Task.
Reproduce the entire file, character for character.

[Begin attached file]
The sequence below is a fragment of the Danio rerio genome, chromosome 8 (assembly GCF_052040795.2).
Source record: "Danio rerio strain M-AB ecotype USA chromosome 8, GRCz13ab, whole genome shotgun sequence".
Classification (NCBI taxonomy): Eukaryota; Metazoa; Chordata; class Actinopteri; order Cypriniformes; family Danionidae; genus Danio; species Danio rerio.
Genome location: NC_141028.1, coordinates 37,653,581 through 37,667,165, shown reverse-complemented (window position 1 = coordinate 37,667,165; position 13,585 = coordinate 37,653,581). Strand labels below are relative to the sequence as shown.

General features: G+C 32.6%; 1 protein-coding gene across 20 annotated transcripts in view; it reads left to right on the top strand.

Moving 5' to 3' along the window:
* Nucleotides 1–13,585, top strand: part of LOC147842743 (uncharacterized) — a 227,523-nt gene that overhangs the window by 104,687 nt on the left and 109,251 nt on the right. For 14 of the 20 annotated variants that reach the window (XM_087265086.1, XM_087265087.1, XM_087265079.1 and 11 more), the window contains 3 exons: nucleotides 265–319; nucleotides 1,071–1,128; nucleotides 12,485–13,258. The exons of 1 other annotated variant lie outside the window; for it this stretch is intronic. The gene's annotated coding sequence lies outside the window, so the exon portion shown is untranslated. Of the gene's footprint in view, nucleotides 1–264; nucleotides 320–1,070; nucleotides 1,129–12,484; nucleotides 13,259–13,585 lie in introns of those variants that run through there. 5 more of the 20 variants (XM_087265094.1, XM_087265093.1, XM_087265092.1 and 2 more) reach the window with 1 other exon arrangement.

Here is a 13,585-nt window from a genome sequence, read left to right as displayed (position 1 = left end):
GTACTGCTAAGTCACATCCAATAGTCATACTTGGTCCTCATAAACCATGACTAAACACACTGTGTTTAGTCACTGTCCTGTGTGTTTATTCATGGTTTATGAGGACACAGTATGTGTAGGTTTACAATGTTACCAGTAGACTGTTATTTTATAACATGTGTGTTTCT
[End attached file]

The sequence below is a fragment of the Danio rerio genome, chromosome 8 (assembly GCF_052040795.2).
Source record: "Danio rerio strain M-AB ecotype USA chromosome 8, GRCz13ab, whole genome shotgun sequence".
Classification (NCBI taxonomy): Eukaryota; Metazoa; Chordata; class Actinopteri; order Cypriniformes; family Danionidae; genus Danio; species Danio rerio.
Genome location: NC_141028.1, coordinates 37,653,581 through 37,667,165, shown reverse-complemented (window position 1 = coordinate 37,667,165; position 13,585 = coordinate 37,653,581). Strand labels below are relative to the sequence as shown.

General features: G+C 32.6%; 1 protein-coding gene across 20 annotated transcripts in view; it reads left to right on the top strand.

Moving 5' to 3' along the window:
* Nucleotides 1–13,585, top strand: part of LOC147842743 (uncharacterized) — a 227,523-nt gene that overhangs the window by 104,687 nt on the left and 109,251 nt on the right. For 14 of the 20 annotated variants that reach the window (XM_087265086.1, XM_087265087.1, XM_087265079.1 and 11 more), the window contains 3 exons: nucleotides 265–319; nucleotides 1,071–1,128; nucleotides 12,485–13,258. The exons of 1 other annotated variant lie outside the window; for it this stretch is intronic. The gene's annotated coding sequence lies outside the window, so the exon portion shown is untranslated. Of the gene's footprint in view, nucleotides 1–264; nucleotides 320–1,070; nucleotides 1,129–12,484; nucleotides 13,259–13,585 lie in introns of those variants that run through there. 5 more of the 20 variants (XM_087265094.1, XM_087265093.1, XM_087265092.1 and 2 more) reach the window with 1 other exon arrangement.

Here is a 13,585-nt window from a genome sequence, read left to right as displayed (position 1 = left end):
GTACTGCTAAGTCACATCCAATAGTCATACTTGGTCCTCATAAACCATGACTAAACACACTGTGTTTAGTCACTGTCCTGTGTGTTTATTCATGGTTTATGAGGACACAGTATGTGTAGGTTTACAATGTTACCAGTAGACTGTTATTTTATAACATGTGTGTTTCT